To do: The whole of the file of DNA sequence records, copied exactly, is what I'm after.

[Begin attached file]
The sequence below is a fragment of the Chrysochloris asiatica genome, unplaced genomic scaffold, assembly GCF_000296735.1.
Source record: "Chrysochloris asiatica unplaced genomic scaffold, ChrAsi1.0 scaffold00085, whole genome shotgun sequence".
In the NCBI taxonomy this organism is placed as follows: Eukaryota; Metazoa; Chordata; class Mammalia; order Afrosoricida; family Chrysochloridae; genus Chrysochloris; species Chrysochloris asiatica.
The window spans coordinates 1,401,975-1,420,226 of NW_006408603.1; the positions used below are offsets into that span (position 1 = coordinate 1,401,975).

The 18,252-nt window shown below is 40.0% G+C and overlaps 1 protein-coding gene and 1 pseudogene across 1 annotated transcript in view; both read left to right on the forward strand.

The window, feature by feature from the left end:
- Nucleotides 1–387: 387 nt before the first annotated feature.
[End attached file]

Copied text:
The sequence below is a fragment of the Chrysochloris asiatica genome, unplaced genomic scaffold, assembly GCF_000296735.1.
Source record: "Chrysochloris asiatica unplaced genomic scaffold, ChrAsi1.0 scaffold00085, whole genome shotgun sequence".
In the NCBI taxonomy this organism is placed as follows: Eukaryota; Metazoa; Chordata; class Mammalia; order Afrosoricida; family Chrysochloridae; genus Chrysochloris; species Chrysochloris asiatica.
The window spans coordinates 1,401,975-1,420,226 of NW_006408603.1; the positions used below are offsets into that span (position 1 = coordinate 1,401,975).

The 18,252-nt window shown below is 40.0% G+C and overlaps 1 protein-coding gene and 1 pseudogene across 1 annotated transcript in view; both read left to right on the forward strand.

The window, feature by feature from the left end:
- Nucleotides 1–387: 387 nt before the first annotated feature.